ski season. i don't have the knees or the skills to ski early season in patchy conditions, so i wait until there's good cover everywhere i want to ski. usually this happens right at christmastime, and because of the crowds i will typically put off my skiing therefore until the first monday in january.
i only go for a half dozen runs; early in the season it's all i have the legs for.
and i was talking with someone recently about that point in your ski day when you think you're just about done and you decided to take one more run, and that's when most of your injuries occur.
now, skiing itself is not without risk. i once even broke a hand just getting on the chairlift.
yeah, you know how you sometimes put your hand back to see if the chair is there? well, it was.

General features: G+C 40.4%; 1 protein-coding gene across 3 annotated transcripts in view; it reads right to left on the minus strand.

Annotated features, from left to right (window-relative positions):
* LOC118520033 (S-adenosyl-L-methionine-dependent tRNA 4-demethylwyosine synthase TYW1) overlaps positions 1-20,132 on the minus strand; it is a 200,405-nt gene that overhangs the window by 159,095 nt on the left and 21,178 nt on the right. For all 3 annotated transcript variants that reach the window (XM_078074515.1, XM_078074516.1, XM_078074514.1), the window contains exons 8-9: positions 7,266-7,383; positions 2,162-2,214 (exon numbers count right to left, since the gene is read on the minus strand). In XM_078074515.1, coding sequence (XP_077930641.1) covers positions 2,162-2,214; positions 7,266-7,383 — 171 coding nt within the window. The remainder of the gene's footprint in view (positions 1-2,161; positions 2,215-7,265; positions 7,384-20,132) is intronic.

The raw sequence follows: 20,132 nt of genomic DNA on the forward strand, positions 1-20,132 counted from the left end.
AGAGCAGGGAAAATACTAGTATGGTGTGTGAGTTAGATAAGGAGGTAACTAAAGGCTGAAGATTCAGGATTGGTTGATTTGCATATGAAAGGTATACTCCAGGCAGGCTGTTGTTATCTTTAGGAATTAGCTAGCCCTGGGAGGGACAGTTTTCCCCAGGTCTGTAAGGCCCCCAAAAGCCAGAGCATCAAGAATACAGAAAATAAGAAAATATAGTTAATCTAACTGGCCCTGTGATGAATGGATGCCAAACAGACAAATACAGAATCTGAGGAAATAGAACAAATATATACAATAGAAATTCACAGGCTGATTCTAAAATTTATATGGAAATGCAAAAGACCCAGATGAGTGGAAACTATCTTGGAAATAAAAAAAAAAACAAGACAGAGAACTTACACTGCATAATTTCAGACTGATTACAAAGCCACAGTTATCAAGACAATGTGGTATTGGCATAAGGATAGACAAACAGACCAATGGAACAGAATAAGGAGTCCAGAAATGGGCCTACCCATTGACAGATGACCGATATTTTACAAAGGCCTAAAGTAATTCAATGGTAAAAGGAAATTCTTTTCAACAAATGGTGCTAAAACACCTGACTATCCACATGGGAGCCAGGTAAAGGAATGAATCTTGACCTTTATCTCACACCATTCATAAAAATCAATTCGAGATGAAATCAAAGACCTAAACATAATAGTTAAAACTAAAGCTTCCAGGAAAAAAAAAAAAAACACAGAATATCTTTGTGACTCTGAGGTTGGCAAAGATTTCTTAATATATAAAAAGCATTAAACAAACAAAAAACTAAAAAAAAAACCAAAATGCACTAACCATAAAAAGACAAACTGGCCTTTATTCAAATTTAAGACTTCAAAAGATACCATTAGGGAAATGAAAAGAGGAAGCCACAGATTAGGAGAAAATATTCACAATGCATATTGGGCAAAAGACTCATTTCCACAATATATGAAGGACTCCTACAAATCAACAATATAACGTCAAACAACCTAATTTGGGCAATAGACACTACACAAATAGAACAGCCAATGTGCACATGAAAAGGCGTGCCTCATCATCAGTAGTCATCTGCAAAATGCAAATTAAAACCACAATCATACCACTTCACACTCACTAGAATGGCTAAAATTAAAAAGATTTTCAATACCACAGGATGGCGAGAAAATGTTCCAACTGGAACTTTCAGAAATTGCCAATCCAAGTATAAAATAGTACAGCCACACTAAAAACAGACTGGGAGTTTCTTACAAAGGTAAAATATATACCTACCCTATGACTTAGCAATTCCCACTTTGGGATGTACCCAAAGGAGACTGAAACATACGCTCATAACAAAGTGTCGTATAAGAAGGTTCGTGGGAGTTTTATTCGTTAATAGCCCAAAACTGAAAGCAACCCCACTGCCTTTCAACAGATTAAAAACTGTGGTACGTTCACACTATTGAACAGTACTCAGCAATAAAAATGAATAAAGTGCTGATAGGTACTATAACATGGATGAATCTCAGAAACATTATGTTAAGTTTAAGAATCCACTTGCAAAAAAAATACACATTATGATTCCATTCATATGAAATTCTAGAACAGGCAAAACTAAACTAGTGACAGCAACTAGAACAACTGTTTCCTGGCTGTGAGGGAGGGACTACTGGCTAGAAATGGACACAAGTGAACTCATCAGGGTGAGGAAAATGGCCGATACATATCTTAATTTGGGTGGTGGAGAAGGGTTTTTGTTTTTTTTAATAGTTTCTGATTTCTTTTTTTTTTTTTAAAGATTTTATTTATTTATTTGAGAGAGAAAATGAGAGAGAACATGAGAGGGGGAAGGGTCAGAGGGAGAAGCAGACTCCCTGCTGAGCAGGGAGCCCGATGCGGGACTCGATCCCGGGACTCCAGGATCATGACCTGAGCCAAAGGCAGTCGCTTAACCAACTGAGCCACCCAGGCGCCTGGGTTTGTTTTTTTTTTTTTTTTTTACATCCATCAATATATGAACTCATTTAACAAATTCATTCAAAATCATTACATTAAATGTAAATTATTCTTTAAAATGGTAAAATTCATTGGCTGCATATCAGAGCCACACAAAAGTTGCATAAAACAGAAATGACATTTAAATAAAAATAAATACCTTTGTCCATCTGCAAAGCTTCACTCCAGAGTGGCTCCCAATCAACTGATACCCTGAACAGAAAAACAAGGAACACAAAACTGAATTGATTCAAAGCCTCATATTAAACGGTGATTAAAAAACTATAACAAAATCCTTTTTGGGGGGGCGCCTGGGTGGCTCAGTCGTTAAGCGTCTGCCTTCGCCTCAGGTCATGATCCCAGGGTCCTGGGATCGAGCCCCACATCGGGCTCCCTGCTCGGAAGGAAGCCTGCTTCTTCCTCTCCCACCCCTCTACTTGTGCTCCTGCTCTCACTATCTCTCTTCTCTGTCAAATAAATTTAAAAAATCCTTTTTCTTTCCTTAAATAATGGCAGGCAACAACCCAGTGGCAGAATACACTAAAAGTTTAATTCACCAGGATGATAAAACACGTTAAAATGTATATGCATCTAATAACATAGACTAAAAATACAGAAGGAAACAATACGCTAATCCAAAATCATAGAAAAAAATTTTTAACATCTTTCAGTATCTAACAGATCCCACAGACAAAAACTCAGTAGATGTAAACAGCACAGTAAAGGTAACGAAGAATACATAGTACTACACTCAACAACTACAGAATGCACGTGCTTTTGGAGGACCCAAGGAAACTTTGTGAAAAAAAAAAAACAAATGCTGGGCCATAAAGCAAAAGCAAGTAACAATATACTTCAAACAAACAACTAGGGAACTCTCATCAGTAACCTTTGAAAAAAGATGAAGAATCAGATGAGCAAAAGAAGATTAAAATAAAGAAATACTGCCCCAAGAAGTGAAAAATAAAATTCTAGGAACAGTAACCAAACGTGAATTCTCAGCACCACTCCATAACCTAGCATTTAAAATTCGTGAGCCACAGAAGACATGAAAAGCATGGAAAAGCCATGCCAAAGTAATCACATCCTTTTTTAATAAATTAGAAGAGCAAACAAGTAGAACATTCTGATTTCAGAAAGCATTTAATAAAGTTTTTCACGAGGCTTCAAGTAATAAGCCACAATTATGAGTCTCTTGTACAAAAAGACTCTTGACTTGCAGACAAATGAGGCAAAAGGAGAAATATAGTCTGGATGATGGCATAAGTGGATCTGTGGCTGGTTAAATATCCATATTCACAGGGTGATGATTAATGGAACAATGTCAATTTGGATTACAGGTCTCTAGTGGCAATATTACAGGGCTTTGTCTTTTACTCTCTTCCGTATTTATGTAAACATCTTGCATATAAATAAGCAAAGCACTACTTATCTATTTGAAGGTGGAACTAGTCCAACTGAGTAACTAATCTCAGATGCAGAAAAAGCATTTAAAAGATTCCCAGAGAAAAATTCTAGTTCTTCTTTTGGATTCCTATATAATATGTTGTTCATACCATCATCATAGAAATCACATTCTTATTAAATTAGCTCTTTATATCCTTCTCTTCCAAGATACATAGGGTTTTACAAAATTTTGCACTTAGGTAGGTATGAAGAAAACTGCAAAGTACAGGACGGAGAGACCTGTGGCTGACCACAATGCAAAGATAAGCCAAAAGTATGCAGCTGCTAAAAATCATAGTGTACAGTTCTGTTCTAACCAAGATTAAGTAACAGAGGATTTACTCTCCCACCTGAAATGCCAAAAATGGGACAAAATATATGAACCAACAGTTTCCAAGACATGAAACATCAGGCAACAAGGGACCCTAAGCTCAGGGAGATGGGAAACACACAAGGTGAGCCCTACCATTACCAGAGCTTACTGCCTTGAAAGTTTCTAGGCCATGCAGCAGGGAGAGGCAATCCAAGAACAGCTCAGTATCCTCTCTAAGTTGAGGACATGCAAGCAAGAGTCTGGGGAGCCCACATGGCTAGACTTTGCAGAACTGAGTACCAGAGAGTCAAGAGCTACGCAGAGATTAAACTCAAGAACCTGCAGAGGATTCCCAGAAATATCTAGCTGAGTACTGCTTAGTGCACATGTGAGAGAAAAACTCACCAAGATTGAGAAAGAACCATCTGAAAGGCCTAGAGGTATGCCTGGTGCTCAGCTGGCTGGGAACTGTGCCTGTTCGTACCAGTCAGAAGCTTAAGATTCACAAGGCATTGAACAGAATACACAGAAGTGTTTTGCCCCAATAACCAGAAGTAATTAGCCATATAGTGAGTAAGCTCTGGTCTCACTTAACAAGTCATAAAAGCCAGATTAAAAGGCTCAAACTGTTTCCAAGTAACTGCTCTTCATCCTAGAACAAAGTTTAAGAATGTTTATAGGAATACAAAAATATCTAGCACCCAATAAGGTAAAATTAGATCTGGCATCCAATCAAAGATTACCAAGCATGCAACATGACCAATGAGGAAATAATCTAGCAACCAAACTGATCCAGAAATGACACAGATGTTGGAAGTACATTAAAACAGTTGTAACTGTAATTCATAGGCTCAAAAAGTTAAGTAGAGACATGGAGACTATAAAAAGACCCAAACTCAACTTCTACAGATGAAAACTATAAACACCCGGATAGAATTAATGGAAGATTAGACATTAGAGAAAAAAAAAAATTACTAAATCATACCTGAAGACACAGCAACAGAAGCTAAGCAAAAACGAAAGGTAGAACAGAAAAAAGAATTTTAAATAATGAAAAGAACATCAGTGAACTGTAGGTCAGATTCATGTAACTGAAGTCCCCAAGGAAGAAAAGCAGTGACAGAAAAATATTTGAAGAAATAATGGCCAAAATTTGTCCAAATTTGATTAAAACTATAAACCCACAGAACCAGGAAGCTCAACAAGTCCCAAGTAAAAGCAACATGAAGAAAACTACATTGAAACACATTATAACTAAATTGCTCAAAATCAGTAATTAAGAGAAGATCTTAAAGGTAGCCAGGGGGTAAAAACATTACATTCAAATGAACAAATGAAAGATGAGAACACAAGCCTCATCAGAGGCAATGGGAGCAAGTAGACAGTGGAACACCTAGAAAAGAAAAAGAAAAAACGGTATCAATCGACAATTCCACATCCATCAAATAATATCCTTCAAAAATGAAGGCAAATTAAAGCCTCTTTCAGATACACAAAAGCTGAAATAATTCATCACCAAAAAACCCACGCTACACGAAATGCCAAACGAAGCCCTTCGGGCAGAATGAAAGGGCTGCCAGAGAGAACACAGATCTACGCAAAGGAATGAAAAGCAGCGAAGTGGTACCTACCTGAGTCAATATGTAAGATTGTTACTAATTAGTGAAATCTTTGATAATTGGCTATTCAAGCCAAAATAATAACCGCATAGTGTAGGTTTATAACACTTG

there's a reason you should wear a helmet and even if you're a great skier there's nothing to keep a less great skier from plowing into you and requiring you to ride in an ambulance. and if you are a very great skier and you ski backcountry there's nothing to keep you from being swallowed up by an avalanche.
but i was thinking about the economics of it, that end-of-your-ski-day-should-you-take-one-more-run moment.
if you only buy one or two lift tickets a year, you probably want to get in as many runs as possible because when you compare the risk to the cost you're not losing too much (not counting medical expenses) if you go a little longer and then maybe don;t ski again that year.
if you're a passholder, though, you'll want to protect your investment and quit earlier while your legs are still good so you can keep coming out every couple of days.
at least that's the way i play it.
thighs tired? lunchtime.
they'll still be running the lifts tomorrow.